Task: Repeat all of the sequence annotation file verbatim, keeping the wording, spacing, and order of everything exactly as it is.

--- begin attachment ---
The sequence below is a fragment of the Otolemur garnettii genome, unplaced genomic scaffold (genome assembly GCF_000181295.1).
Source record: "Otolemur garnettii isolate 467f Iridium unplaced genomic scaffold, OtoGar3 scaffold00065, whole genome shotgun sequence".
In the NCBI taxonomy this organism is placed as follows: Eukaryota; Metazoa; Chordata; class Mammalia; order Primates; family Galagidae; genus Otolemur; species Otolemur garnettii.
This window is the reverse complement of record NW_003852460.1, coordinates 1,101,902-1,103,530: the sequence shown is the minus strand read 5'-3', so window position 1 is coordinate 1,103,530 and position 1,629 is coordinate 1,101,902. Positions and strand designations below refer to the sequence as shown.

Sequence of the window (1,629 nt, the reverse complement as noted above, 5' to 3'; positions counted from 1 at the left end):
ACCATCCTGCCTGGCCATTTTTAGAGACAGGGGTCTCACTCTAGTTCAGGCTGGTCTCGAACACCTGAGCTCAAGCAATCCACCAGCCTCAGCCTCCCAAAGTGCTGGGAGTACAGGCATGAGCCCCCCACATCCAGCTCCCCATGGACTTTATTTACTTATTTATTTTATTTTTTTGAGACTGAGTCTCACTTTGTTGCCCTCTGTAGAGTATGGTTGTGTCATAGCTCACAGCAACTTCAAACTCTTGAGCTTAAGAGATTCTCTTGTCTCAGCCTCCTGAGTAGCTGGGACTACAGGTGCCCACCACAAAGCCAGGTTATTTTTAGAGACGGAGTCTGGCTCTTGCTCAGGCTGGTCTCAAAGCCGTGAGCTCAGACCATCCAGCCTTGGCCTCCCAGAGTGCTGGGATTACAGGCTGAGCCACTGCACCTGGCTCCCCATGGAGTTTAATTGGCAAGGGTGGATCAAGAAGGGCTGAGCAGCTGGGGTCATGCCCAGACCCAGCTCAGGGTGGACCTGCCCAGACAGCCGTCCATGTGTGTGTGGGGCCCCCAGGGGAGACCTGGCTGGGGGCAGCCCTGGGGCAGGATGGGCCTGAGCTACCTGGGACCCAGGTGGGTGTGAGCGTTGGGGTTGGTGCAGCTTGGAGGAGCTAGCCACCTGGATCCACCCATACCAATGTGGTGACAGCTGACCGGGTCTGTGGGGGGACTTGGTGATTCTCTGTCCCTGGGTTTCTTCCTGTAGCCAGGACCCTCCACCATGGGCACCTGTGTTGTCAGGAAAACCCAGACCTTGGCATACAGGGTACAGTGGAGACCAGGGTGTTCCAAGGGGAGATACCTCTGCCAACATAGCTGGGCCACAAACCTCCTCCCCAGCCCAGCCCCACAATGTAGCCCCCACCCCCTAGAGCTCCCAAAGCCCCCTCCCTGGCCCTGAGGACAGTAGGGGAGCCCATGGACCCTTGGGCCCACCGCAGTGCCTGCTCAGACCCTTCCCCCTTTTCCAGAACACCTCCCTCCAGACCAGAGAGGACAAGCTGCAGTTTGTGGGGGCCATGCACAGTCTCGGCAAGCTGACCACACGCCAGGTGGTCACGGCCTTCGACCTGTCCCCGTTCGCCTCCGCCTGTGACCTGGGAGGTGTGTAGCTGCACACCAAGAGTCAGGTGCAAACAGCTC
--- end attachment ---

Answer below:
The sequence below is a fragment of the Otolemur garnettii genome, unplaced genomic scaffold (genome assembly GCF_000181295.1).
Source record: "Otolemur garnettii isolate 467f Iridium unplaced genomic scaffold, OtoGar3 scaffold00065, whole genome shotgun sequence".
In the NCBI taxonomy this organism is placed as follows: Eukaryota; Metazoa; Chordata; class Mammalia; order Primates; family Galagidae; genus Otolemur; species Otolemur garnettii.
This window is the reverse complement of record NW_003852460.1, coordinates 1,101,902-1,103,530: the sequence shown is the minus strand read 5'-3', so window position 1 is coordinate 1,103,530 and position 1,629 is coordinate 1,101,902. Positions and strand designations below refer to the sequence as shown.

Sequence of the window (1,629 nt, the reverse complement as noted above, 5' to 3'; positions counted from 1 at the left end):
ACCATCCTGCCTGGCCATTTTTAGAGACAGGGGTCTCACTCTAGTTCAGGCTGGTCTCGAACACCTGAGCTCAAGCAATCCACCAGCCTCAGCCTCCCAAAGTGCTGGGAGTACAGGCATGAGCCCCCCACATCCAGCTCCCCATGGACTTTATTTACTTATTTATTTTATTTTTTTGAGACTGAGTCTCACTTTGTTGCCCTCTGTAGAGTATGGTTGTGTCATAGCTCACAGCAACTTCAAACTCTTGAGCTTAAGAGATTCTCTTGTCTCAGCCTCCTGAGTAGCTGGGACTACAGGTGCCCACCACAAAGCCAGGTTATTTTTAGAGACGGAGTCTGGCTCTTGCTCAGGCTGGTCTCAAAGCCGTGAGCTCAGACCATCCAGCCTTGGCCTCCCAGAGTGCTGGGATTACAGGCTGAGCCACTGCACCTGGCTCCCCATGGAGTTTAATTGGCAAGGGTGGATCAAGAAGGGCTGAGCAGCTGGGGTCATGCCCAGACCCAGCTCAGGGTGGACCTGCCCAGACAGCCGTCCATGTGTGTGTGGGGCCCCCAGGGGAGACCTGGCTGGGGGCAGCCCTGGGGCAGGATGGGCCTGAGCTACCTGGGACCCAGGTGGGTGTGAGCGTTGGGGTTGGTGCAGCTTGGAGGAGCTAGCCACCTGGATCCACCCATACCAATGTGGTGACAGCTGACCGGGTCTGTGGGGGGACTTGGTGATTCTCTGTCCCTGGGTTTCTTCCTGTAGCCAGGACCCTCCACCATGGGCACCTGTGTTGTCAGGAAAACCCAGACCTTGGCATACAGGGTACAGTGGAGACCAGGGTGTTCCAAGGGGAGATACCTCTGCCAACATAGCTGGGCCACAAACCTCCTCCCCAGCCCAGCCCCACAATGTAGCCCCCACCCCCTAGAGCTCCCAAAGCCCCCTCCCTGGCCCTGAGGACAGTAGGGGAGCCCATGGACCCTTGGGCCCACCGCAGTGCCTGCTCAGACCCTTCCCCCTTTTCCAGAACACCTCCCTCCAGACCAGAGAGGACAAGCTGCAGTTTGTGGGGGCCATGCACAGTCTCGGCAAGCTGACCACACGCCAGGTGGTCACGGCCTTCGACCTGTCCCCGTTCGCCTCCGCCTGTGACCTGGGAGGTGTGTAGCTGCACACCAAGAGTCAGGTGCAAACAGCTC